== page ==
Every Easter I earmark a trip to Florence, in fact I have been there 7 times. Friends ask why I give up a chunk of my annual leave to the same place year in year out. Why?? OK I admit it; I’m obsessed. But it’s criminal to shrink this wonderful city down to the obvious highlights. Without playing down the rich Renaissance art, food, and history, there’s so much more to unpack that has niente to do with following the tourist trail. Each time I come to Florence I go off piste and it’s showed me a vibrant way of life, an envious way of living. But after a day or two, I want to explore and what you may not realise is that being in Florence puts you in an ideal place to spend what little time you have to open out and experience Italy as a whole.
Hold up, she said what? Yep you read right. After all for a region that is called the playground of the rich, you can expect Amalfi Coast to be over priced, poncy and a bit pretentious. But let’s face it, when you’re on the doorstep to some of the biggest stars, Sofia Loren, Armani to name a few, it’s no surprise! Yet look passed the glamour, glitz, 5-star restaurants and cliff-top views, there’s a more down-to-earth beauty about the Amalfi Coast.
This I came to learn after a 5-day visit in July ( high season) to celebrate my dad’s 69th birthday. As my sisters and I were paying for everything, budget was relatively tight so we could not indulge in too much. But it meant we had to be more creative and as a result we got a more authentic insight into this gorgeous part of Italy and the not so obvious beauty of Amalfi.
So here they are, my 5 reasons not to go Amalfi teemed up with 5 reasons you really should:
Welcome to Part 2 of my Working Holiday survival guide. Hopefully Part 1 did not put you off – it’s really not that bad – so here comes the really fun bit. Where to go and some travel tips. This is what really puts Australian living on the map, so listen up!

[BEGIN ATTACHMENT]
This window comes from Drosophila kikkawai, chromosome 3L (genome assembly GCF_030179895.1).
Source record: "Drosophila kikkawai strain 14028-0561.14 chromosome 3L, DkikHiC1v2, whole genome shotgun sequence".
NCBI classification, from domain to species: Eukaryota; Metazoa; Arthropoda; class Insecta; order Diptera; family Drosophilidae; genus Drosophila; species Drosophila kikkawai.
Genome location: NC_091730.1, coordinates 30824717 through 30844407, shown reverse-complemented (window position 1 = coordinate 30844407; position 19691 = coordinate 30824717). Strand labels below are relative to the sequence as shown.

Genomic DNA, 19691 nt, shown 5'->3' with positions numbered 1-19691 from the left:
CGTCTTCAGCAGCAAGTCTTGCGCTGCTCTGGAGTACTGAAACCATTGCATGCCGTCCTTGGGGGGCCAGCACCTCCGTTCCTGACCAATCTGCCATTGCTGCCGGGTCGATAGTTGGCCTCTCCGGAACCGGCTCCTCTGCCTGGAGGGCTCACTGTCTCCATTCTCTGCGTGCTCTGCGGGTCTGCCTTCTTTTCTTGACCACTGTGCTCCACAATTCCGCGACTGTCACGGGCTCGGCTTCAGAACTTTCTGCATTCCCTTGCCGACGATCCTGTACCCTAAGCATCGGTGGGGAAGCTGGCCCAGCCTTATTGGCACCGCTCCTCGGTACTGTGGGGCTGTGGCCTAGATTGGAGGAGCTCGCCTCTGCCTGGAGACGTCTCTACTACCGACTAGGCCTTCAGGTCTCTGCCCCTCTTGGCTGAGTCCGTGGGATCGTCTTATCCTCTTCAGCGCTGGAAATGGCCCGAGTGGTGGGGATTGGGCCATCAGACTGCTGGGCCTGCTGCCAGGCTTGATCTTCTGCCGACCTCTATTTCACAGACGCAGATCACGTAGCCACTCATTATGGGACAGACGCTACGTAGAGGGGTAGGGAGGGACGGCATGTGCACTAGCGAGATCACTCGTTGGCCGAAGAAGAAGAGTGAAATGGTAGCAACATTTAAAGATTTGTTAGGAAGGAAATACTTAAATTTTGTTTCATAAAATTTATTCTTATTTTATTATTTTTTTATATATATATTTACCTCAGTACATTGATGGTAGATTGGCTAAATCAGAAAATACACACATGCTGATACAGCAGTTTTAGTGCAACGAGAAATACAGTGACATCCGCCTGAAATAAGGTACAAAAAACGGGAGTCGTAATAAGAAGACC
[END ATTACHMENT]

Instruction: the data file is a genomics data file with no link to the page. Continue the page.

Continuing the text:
Ever fancied an adventure? To experience a new culture, or just a time out from hectic work? A Working Holiday visa in Australia is just the ticket.
In 2012 I had a crack at it; I packed my bags and boarded a plane to Melbourne. What was I thinking? Well for four years, I was making little career progress in the UK. I was stuck in a rut, not to mention tired of London’s madness. Australia had been on my radar for a while. My cousins migrated there as well as a few friends- all of whom loved it. The economy was strong, wages were high and lifestyle ideal- everything the UK was not. It took quite a bit of research and prep beforehand, but it made the transition that little bit easier.
In the end it didn’t quite pan out the way I thought it would, but that doesn’t mean it was a waste of time. I’ve made some lifelong new friends, explored a beautiful continent and broadened my horizons.
Tempted? Before you take the plunge, my two-part nifty guide has everything you need to know before you go Down Under.
Do you know where Puglia is? I was astounded at how many of my friends didn’t! I could not help but hear it everywhere because most of my Italian friends are originally from there. The word Puglia kept beating like a drum inside my head: Puglia. Puglia. Puglia. So much so it went on my to-go list. However it was only when I met Puglian local Simona, that I decided it was time to explore.